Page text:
Let’s be honest. When you travel today, you have to take real food with you. It’s not your fault that you can’t find real food in the average American town. The food industry conspires to keep real food off the shelves. Why? It’s simply not as profitable to sell real foods like vegetables, fruits, and nuts as it is to sell snack cakes, candy bars, and chips.
As a result, we have a diabesity epidemic, and numerous culprits play a role. The introduction of high-fructose corn syrup (HFCS) into the food supply certainly is a mainliner in this drama, but so too are ridiculously large portion sizes and eating more than half our meals in restaurants, on the go, and at fast-food restaurants. I have a simple solution for that:
BYOF (Bring Your Own Food)
Even if you choose farm-to-table restaurants or fine dining, you can never know exactly what goes into your food. Gluten and other food sensitivities as well as inflammatory vegetable oils are among the many problem ingredients you’ll face at restaurants. Choosing what you eat is an easy solution when you pack breakfasts and lunches for yourself and your family.
That doesn’t mean eating while you travel should feel impossible. I realize that traveling means you sometimes can’t avoid eating out. Dining out can be a pleasurable experience and a welcome deviation from cooking, but you want to be especially prepared during these situations.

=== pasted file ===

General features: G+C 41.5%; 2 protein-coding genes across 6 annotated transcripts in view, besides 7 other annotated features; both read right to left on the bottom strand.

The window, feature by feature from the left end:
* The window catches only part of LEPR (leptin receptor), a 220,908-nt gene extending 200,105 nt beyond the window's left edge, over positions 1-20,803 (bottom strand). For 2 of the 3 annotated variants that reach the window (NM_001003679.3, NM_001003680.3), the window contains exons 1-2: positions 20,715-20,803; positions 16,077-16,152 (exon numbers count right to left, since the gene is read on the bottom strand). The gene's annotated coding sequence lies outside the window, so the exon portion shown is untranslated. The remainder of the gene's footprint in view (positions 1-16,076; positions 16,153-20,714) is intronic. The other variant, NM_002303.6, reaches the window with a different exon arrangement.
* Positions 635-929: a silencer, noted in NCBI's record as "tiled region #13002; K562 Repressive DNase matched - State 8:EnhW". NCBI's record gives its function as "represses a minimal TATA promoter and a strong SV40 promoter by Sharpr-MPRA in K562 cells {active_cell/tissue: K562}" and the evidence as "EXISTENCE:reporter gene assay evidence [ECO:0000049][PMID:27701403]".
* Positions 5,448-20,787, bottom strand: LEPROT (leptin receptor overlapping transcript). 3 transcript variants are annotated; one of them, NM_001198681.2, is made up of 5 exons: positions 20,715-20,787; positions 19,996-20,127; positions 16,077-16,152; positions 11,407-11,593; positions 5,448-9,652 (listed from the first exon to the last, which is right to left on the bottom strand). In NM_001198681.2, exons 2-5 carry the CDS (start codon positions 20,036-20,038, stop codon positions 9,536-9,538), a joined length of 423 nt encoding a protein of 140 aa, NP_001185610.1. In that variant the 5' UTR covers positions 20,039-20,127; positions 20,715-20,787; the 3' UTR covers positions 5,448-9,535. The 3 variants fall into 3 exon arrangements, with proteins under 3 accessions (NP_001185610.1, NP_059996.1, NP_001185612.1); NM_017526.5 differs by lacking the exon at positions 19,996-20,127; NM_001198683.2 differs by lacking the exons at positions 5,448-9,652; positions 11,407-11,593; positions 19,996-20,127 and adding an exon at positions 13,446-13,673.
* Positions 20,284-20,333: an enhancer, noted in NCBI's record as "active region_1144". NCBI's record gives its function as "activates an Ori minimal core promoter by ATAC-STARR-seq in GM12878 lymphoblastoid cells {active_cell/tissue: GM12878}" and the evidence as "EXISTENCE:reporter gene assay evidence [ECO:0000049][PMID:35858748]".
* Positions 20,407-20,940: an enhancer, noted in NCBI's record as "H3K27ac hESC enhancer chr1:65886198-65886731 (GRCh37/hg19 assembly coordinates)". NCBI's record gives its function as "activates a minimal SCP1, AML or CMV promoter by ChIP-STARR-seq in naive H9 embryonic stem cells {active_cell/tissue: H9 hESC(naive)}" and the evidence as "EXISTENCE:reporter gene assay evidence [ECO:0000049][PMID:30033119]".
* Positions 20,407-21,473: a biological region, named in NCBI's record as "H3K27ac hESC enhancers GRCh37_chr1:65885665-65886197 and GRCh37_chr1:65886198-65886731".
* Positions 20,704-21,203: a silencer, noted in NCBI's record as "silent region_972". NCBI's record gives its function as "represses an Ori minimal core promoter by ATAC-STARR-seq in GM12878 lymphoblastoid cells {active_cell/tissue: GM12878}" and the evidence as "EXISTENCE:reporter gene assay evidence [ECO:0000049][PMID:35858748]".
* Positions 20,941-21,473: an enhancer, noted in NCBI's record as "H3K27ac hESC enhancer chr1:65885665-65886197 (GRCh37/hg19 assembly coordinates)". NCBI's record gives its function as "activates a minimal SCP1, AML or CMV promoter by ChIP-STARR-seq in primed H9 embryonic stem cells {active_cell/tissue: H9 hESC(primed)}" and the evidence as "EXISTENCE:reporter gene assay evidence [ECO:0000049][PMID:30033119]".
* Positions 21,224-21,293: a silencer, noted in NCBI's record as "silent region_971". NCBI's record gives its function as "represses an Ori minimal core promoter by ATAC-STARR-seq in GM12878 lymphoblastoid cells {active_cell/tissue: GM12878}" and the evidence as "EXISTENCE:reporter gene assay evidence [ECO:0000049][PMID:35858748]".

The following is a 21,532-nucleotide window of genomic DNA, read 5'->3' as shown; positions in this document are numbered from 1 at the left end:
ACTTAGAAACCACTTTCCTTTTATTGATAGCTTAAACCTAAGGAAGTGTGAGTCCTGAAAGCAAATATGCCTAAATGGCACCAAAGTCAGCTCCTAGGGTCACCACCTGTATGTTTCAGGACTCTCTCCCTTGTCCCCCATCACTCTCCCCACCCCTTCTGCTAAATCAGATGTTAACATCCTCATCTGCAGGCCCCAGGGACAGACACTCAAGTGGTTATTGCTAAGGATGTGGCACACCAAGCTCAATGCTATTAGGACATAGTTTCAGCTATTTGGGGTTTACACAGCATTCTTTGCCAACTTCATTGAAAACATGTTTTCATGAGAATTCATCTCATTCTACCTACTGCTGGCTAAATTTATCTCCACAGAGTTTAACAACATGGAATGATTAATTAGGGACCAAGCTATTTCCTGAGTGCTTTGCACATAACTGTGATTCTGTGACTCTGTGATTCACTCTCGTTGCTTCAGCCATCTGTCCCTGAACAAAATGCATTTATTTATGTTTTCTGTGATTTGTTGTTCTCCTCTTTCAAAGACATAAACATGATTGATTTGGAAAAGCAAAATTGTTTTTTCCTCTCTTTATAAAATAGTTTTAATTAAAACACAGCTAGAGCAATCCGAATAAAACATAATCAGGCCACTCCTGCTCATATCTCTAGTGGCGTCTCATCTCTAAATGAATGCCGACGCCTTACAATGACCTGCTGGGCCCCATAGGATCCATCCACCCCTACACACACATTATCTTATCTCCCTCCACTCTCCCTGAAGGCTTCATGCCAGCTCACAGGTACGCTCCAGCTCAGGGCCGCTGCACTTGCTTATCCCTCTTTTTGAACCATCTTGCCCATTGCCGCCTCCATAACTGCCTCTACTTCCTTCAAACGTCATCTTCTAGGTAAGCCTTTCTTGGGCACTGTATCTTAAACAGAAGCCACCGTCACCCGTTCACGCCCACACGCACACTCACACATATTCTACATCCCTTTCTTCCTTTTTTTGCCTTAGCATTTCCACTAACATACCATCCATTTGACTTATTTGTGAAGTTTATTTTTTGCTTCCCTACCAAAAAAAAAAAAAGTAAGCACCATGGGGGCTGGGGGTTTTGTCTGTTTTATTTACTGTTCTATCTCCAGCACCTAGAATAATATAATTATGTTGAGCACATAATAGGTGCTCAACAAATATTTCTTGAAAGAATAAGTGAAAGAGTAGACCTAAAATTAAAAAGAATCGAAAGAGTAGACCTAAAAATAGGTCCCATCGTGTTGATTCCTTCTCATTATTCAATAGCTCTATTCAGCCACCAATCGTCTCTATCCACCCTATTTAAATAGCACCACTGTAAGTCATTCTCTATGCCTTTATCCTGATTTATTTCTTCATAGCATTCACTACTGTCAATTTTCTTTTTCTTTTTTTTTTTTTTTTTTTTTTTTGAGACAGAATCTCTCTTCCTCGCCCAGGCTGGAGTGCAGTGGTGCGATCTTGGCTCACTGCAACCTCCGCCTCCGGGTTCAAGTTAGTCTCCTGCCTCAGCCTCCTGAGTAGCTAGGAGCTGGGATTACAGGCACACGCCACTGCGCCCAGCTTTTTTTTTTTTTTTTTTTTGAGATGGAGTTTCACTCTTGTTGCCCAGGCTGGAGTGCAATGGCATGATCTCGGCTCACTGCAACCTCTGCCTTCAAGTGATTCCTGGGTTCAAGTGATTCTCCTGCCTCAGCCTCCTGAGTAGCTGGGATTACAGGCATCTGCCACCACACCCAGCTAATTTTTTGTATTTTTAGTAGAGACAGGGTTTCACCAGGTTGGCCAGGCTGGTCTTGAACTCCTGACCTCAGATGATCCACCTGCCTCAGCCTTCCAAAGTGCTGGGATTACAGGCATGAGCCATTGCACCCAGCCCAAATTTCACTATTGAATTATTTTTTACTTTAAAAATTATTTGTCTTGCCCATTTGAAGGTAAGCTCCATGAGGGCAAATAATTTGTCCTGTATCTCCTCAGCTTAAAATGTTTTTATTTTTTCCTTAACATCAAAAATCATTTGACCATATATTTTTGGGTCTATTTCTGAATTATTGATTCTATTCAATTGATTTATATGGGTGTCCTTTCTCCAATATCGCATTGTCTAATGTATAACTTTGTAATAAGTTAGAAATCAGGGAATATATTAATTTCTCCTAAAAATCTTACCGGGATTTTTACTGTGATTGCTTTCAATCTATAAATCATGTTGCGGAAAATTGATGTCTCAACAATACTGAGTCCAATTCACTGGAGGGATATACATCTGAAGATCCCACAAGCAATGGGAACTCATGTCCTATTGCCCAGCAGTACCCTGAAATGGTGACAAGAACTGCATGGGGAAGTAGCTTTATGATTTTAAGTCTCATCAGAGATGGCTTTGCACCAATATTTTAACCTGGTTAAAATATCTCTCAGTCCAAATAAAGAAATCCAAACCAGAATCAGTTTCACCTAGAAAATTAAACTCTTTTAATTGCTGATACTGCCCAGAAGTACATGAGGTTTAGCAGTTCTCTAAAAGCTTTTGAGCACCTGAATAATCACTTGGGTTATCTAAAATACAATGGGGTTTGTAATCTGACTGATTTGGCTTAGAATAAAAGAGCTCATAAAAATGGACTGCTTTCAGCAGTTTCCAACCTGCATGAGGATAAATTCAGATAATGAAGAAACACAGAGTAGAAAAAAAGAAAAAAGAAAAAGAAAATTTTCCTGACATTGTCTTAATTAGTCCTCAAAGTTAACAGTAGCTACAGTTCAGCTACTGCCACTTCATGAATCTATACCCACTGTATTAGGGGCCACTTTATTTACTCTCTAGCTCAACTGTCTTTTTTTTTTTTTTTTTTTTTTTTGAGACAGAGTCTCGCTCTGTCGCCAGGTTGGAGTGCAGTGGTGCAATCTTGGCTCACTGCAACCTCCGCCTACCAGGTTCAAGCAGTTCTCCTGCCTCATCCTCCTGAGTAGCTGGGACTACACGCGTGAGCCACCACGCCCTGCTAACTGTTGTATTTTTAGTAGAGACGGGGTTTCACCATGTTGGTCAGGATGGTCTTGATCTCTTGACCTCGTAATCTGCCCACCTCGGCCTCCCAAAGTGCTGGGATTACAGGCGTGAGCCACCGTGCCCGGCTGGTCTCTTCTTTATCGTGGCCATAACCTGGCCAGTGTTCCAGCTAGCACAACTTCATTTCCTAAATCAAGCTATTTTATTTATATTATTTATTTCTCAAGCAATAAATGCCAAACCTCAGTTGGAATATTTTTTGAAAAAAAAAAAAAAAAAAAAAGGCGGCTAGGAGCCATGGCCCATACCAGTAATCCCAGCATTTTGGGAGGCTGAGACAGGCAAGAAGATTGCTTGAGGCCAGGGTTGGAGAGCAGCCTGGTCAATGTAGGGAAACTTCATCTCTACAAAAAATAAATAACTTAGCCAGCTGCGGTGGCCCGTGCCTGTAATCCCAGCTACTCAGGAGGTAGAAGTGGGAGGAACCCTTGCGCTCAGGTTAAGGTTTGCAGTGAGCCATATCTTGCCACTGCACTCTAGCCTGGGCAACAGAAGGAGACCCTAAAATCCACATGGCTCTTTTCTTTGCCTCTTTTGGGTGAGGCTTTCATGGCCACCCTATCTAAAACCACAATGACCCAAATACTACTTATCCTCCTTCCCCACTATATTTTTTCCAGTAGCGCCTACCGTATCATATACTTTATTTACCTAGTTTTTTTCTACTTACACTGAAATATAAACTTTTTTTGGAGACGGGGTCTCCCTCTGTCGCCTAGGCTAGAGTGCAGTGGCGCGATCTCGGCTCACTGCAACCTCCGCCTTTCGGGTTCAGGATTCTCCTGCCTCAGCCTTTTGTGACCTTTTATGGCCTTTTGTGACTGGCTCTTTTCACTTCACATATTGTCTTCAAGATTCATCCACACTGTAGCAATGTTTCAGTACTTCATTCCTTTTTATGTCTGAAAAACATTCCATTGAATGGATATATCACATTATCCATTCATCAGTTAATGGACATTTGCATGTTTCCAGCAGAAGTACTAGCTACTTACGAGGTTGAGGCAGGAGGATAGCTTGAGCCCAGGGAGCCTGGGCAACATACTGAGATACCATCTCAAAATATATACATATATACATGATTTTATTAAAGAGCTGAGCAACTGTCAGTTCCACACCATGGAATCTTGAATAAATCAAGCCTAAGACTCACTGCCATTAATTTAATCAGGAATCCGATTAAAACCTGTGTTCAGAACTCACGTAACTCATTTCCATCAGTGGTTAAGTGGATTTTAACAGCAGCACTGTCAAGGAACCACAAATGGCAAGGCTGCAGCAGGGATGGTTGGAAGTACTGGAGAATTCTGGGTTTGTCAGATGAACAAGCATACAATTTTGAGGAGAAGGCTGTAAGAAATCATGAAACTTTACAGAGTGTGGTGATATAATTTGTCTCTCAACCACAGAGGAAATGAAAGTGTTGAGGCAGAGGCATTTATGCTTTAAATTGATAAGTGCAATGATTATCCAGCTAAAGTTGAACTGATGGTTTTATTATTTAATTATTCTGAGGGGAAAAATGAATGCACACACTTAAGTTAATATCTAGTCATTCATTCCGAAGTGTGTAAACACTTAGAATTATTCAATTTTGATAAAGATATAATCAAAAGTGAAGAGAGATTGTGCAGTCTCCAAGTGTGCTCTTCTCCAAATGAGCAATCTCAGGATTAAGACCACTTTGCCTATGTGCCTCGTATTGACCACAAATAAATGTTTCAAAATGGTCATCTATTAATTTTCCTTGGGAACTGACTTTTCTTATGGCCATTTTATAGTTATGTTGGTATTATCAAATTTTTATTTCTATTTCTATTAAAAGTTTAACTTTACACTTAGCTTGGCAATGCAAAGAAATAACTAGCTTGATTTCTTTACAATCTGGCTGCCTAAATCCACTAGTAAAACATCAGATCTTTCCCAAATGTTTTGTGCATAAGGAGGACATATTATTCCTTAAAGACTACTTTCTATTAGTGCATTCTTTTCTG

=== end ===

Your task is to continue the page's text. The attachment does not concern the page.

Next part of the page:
What to eat when you travel can become a big stressor. As much as possible, plan ahead by packing healthy breakfasts and lunches. When the inevitable happens and you find yourself dining out, you need not abandon all logic when you have a meal at a restaurant or at a friend’s house.
Keeping these 10 principles in mind and remaining flexible will allow you to eat well in any occasion.
Bring an emergency pack. I can’t emphasize this enough when you travel. You wouldn’t forget your toothbrush or extra walking shoes, so add one more thing to your checklist and be prepared and prioritize your emergency life pack accordingly. Over time you will find your favorite version of the life pack, but here’s an example of what you could include:
- A small bag of raw almonds, walnuts, or pecans
- A small bag of cut carrots or cucumbers
- A small container of hummus (try Wild Garden single-serve packets)
- A can of wild salmon
- A can of sardines
- A container of chickpeas with olive oil, lemon, salt, and pepper